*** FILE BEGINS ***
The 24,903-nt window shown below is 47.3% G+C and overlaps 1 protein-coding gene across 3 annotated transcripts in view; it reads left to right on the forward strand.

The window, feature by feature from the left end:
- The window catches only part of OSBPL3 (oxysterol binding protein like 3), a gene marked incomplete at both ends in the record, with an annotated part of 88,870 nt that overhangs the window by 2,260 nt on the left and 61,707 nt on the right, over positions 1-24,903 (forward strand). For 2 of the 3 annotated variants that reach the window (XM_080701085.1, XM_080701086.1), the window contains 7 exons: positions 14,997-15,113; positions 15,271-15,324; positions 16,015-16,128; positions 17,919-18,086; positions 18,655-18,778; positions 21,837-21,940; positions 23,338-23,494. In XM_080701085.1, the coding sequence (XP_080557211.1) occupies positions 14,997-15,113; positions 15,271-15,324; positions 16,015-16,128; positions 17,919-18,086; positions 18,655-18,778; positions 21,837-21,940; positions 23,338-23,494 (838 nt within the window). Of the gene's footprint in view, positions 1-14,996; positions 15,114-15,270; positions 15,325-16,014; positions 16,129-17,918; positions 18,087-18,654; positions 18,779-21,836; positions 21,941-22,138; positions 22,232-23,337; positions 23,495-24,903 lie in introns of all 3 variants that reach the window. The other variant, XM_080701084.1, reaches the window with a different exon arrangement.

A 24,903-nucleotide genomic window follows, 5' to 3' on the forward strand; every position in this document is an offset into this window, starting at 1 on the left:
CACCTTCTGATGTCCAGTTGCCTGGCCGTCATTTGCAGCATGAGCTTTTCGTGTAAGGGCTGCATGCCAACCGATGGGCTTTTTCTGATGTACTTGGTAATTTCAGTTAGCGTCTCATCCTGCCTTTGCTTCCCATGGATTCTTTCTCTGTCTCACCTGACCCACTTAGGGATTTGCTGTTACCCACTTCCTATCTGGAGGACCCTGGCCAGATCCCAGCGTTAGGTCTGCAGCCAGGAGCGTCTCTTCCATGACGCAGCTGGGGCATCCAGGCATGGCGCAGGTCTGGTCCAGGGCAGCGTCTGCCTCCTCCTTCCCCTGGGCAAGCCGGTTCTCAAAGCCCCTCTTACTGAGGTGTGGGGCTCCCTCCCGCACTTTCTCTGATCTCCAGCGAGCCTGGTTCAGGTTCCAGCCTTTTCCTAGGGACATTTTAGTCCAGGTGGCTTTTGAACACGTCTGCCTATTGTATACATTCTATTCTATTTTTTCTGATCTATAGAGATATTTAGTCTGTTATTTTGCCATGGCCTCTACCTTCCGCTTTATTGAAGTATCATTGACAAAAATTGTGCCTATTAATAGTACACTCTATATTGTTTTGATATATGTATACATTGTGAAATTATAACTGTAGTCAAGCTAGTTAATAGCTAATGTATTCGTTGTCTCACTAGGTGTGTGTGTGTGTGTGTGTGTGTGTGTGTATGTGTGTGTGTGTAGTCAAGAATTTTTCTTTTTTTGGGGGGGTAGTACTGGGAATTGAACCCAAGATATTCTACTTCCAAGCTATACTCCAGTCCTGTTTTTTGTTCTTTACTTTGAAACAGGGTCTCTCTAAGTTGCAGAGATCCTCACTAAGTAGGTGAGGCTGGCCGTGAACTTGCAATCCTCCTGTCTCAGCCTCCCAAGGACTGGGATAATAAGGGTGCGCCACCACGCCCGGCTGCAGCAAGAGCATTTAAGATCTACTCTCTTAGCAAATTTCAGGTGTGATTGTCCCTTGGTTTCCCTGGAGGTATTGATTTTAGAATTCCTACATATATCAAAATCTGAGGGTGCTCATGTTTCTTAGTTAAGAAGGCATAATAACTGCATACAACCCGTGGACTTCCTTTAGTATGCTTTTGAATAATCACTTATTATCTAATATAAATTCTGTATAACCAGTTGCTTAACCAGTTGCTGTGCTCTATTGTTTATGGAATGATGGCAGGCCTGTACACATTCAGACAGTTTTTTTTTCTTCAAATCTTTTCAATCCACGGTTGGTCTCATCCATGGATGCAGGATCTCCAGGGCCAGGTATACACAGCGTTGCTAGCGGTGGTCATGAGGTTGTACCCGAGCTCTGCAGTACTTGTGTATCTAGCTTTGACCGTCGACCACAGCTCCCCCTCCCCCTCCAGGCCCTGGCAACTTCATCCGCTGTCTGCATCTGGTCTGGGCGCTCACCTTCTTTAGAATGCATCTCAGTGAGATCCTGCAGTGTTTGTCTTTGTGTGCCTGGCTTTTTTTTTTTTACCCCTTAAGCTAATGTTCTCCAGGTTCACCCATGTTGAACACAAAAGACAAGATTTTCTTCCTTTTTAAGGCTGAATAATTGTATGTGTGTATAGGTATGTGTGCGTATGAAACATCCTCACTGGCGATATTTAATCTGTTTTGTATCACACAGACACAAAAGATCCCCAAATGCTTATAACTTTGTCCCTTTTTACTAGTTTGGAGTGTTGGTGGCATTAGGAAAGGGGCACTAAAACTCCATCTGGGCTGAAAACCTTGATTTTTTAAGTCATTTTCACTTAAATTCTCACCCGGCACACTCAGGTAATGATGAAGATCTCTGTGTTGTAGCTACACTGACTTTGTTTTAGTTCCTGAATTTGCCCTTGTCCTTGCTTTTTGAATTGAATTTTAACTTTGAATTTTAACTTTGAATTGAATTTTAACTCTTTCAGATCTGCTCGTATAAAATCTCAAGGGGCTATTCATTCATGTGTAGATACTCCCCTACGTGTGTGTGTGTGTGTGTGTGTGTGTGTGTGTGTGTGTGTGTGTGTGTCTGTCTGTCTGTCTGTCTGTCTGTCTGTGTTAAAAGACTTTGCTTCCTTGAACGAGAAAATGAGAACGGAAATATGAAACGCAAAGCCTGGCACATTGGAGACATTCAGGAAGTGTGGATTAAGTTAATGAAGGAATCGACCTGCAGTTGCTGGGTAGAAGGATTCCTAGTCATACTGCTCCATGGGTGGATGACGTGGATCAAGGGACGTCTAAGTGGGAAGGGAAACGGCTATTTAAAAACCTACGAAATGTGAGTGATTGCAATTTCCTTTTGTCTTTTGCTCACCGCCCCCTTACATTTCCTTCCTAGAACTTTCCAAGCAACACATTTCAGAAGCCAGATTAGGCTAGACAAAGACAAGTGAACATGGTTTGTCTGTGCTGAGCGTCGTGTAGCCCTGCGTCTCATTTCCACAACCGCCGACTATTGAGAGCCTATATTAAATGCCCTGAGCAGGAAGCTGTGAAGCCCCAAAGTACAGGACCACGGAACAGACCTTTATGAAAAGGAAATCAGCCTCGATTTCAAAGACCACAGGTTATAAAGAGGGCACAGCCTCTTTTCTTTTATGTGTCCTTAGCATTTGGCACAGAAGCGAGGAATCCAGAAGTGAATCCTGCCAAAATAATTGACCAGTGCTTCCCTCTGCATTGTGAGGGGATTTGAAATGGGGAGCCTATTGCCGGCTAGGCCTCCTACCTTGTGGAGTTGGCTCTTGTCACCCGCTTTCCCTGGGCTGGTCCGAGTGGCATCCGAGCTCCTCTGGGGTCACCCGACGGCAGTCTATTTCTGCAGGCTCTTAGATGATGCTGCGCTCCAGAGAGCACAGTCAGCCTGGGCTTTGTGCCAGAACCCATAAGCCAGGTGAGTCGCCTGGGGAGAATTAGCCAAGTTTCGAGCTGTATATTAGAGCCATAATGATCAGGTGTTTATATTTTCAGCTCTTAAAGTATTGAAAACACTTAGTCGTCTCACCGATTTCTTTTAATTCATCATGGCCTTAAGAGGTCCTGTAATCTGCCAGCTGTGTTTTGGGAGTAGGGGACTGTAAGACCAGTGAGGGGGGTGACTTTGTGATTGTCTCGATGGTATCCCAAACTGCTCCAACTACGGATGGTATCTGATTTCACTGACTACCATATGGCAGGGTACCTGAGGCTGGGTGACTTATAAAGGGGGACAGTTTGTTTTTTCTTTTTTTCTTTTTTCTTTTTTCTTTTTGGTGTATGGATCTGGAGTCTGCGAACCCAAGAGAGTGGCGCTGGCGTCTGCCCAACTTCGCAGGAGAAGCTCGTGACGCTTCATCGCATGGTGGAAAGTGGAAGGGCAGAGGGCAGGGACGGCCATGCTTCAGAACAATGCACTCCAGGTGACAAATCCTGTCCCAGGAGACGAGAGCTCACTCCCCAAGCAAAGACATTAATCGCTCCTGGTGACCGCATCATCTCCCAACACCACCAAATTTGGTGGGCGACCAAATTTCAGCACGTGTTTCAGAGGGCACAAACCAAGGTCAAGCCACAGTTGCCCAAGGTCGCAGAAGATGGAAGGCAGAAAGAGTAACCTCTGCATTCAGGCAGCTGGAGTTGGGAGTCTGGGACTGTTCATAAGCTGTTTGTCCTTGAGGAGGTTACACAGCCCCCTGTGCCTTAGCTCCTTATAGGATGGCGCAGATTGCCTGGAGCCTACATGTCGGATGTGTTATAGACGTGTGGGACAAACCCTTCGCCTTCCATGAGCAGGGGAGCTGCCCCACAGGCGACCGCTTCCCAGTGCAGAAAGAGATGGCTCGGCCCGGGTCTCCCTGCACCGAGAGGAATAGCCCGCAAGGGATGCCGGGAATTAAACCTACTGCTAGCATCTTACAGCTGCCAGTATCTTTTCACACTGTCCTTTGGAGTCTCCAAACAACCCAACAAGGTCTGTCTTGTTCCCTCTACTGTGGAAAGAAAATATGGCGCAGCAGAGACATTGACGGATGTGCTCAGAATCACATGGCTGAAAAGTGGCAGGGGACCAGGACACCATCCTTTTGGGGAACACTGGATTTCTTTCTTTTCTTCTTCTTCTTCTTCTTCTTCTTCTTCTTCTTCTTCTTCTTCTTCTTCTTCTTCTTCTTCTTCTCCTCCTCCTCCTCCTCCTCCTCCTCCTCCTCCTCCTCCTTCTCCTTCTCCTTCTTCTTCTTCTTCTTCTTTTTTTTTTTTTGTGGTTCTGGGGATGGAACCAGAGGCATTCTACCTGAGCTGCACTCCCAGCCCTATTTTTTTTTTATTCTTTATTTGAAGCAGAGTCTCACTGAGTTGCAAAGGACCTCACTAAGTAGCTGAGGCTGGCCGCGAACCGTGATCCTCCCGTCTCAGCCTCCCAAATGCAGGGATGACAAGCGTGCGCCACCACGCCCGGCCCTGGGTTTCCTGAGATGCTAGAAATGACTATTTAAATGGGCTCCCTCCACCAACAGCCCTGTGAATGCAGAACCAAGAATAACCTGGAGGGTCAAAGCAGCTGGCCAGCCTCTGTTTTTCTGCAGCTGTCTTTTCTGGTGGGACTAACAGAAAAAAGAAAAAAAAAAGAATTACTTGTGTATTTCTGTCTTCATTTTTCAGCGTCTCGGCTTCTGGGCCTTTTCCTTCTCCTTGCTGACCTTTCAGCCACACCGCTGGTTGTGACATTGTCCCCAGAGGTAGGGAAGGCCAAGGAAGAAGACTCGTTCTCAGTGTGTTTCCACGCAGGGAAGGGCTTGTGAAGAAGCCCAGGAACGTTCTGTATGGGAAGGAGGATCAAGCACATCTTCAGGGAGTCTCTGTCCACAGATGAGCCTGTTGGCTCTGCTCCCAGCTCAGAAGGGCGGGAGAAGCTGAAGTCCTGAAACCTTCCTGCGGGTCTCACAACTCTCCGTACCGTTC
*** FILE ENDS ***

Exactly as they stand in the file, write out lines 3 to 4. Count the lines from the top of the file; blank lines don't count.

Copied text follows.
- The window catches only part of OSBPL3 (oxysterol binding protein like 3), a gene marked incomplete at both ends in the record, with an annotated part of 88,870 nt that overhangs the window by 2,260 nt on the left and 61,707 nt on the right, over positions 1-24,903 (forward strand). For 2 of the 3 annotated variants that reach the window (XM_080701085.1, XM_080701086.1), the window contains 7 exons: positions 14,997-15,113; positions 15,271-15,324; positions 16,015-16,128; positions 17,919-18,086; positions 18,655-18,778; positions 21,837-21,940; positions 23,338-23,494. In XM_080701085.1, the coding sequence (XP_080557211.1) occupies positions 14,997-15,113; positions 15,271-15,324; positions 16,015-16,128; positions 17,919-18,086; positions 18,655-18,778; positions 21,837-21,940; positions 23,338-23,494 (838 nt within the window). Of the gene's footprint in view, positions 1-14,996; positions 15,114-15,270; positions 15,325-16,014; positions 16,129-17,918; positions 18,087-18,654; positions 18,779-21,836; positions 21,941-22,138; positions 22,232-23,337; positions 23,495-24,903 lie in introns of all 3 variants that reach the window. The other variant, XM_080701084.1, reaches the window with a different exon arrangement.

A 24,903-nucleotide genomic window follows, 5' to 3' on the forward strand; every position in this document is an offset into this window, starting at 1 on the left: